Sunday, February 20, 2011

Are Skyscrapers Necessary for Density?

I just read Ed Glaeser's Atlantic piece on skyscrapers (which is excerpted from his new book on cities that I need to read).  I agree with nearly everything he says, particularly about the need for tall buildings in Mumbai, but I also think it is worth mentioning that one can get a lot of density without a lot of skyscrapers.  The municipality of Paris has a residential density of about 54,000 people per square mile; Manhattan has a residential densisity of about 71,000 people per square mile.  Paris has about 1.7 million workers, while Manhattan has about 2.1 million workers.  Yet as Ed notes, Manhattan has lots of skyscrapers, and Paris has few, and almost none outside of Le Defense.  How is this possible?

Let's look at a Google Earth image of Paris from 50,000 feet up:

Now lets's look at Manhattan from the same height:

Notice how at this scale you can see the minor streets of Manhattan pretty clearly, but not the minor streets of Paris?  Paris actually uses its land very efficiently--it does not waste space on streets or setbacks.  As a consequence, while it can be livable (if not affordable) with 3/4 of the denisity of Manhattan and a small fraction of the number of tall buildings of Manhattan.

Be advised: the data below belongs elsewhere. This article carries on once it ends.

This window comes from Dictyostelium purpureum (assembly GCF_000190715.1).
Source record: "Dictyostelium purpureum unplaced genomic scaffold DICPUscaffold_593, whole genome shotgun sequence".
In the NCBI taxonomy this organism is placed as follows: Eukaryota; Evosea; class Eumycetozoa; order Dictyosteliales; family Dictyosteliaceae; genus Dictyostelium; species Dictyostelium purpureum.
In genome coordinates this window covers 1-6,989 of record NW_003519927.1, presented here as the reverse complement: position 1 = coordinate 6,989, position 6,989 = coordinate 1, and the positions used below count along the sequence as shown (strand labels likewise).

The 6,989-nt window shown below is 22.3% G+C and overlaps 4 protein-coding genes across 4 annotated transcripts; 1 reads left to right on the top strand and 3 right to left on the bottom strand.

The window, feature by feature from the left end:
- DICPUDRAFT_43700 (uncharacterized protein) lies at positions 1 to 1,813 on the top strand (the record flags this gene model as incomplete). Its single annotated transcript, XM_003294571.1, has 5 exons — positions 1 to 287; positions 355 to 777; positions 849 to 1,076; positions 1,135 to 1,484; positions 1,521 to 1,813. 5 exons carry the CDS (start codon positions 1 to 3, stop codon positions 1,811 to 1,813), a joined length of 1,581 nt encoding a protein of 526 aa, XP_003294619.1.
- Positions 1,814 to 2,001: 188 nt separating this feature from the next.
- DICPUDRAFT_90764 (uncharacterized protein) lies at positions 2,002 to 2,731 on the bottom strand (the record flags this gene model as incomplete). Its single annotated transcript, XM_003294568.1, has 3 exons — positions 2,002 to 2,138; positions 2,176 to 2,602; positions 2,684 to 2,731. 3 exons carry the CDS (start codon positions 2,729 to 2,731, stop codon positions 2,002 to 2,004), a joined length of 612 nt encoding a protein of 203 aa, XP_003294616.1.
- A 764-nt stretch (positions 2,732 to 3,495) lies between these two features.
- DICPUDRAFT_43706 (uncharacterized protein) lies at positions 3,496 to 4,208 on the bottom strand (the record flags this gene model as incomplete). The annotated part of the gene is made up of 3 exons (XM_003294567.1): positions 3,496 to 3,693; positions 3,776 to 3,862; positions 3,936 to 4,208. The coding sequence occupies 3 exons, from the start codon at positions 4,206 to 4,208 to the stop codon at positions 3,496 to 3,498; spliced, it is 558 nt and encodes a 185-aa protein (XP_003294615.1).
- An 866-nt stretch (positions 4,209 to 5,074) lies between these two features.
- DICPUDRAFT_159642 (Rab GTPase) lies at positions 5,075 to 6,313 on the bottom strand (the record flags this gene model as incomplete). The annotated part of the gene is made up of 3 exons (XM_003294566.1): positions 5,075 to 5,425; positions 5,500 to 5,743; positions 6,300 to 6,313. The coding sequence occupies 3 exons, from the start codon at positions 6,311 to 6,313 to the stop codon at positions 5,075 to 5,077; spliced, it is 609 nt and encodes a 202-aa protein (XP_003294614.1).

There is no question that Ed is correct that mega-cities such as Mumbai, Cairo, Mexico City and Sao [Paulo] require skyscrapers to house people adequately and affordably.  But as he also notes, building skyscrapers is a lot more expensive than low-rise buildings.  For many cities, more efficient land-use could go a long way toward making cities more livable, more walkable, and less expensive.


Michael Mehaffy said...
This comment has been removed by the author.
Michael Mehaffy said...

Hello Richard,

A colleague here from ASU - I just took our friend Ed Glaeser to task for his conflation of the greenness of cities and the presence of tall buildings, in this blog post: . As you may know there is a lot of research on the actual negatives of tall buildings, some of which I cite. These include ecological negatives too (heat island effect, embodied energy, exposure issues, shadowing, wind effects, etc) but a number of others. I would noty say that tall buildings are never appropriate, but neither are they paragons of sustainability -- far from it, in fact. I think this leaves the burden on those who propose them in a given locale, to demonstrate that the benefits outweigh these many negatives.


Michael Mehaffy
Visiting Faculty Associate
School of Geographical Sciences and Urban Planning
Arizona State University